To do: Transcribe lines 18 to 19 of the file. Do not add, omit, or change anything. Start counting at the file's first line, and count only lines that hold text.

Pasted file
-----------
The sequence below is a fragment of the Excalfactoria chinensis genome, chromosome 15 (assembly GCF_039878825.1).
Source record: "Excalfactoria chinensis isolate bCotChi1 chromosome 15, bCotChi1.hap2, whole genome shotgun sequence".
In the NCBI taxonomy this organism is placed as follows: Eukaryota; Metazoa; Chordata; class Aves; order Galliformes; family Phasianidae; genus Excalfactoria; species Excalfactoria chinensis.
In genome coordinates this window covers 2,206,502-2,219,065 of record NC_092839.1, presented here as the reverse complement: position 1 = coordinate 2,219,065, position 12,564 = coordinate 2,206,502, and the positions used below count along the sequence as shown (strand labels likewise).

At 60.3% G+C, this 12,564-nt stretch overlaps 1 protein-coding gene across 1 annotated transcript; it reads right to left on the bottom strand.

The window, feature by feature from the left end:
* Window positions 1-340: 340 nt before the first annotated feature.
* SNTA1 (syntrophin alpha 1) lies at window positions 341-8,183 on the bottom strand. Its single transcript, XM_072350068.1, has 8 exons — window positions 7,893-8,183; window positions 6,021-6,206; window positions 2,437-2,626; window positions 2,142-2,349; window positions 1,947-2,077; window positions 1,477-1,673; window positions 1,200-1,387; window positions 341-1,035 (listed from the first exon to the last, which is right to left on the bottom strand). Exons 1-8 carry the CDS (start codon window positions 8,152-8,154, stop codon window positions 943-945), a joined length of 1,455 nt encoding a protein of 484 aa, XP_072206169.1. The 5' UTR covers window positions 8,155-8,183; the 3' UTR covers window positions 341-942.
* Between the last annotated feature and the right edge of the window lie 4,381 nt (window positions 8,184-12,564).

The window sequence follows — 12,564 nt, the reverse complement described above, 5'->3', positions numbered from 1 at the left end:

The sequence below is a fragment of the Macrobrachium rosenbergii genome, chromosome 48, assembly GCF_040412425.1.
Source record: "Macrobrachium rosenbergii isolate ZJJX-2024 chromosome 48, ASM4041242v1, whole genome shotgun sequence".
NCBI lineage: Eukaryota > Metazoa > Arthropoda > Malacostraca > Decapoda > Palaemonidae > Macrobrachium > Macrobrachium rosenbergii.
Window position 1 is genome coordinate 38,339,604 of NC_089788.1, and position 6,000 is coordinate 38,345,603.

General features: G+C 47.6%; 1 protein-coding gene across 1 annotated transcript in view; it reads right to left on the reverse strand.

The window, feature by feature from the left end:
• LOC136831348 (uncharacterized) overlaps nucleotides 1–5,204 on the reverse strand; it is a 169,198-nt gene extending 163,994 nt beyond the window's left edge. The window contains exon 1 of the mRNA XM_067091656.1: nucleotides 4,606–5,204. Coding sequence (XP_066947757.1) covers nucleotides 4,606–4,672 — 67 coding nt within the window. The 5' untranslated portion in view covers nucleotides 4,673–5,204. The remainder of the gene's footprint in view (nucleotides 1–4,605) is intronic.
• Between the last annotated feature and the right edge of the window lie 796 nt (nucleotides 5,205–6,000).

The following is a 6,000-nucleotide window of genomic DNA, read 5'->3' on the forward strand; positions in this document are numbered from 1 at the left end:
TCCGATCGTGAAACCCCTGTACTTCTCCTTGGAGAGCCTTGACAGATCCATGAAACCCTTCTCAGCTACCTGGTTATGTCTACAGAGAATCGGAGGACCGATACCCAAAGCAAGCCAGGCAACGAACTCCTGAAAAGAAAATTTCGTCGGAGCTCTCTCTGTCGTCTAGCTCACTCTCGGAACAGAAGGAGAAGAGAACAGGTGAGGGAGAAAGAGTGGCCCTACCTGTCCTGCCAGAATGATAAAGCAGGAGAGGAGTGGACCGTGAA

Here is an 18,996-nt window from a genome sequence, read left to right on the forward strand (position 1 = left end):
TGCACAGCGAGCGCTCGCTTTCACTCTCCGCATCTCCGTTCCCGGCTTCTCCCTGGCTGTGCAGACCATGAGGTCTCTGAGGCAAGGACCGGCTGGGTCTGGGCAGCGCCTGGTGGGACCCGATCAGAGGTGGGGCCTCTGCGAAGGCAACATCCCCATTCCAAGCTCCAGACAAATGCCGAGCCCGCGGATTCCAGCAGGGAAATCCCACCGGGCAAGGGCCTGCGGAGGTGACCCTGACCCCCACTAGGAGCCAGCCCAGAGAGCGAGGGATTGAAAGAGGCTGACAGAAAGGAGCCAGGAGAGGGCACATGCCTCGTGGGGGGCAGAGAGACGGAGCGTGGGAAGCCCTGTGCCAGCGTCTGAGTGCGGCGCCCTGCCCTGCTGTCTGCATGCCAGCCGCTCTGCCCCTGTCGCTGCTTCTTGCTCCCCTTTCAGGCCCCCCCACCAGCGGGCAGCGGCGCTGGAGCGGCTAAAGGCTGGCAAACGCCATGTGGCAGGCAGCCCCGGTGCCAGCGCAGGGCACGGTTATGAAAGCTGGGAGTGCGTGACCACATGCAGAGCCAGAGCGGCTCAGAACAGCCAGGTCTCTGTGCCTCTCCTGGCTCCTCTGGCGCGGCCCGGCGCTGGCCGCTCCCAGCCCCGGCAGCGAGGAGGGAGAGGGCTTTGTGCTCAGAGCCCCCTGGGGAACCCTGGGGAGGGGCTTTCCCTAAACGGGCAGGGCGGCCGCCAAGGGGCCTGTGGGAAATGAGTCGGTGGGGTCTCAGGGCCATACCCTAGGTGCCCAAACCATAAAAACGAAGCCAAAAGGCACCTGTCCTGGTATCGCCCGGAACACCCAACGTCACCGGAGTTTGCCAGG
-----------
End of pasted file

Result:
• Between the last annotated feature and the right edge of the window lie 796 nt (nucleotides 5,205–6,000).

The following is a 6,000-nucleotide window of genomic DNA, read 5'->3' on the forward strand; positions in this document are numbered from 1 at the left end: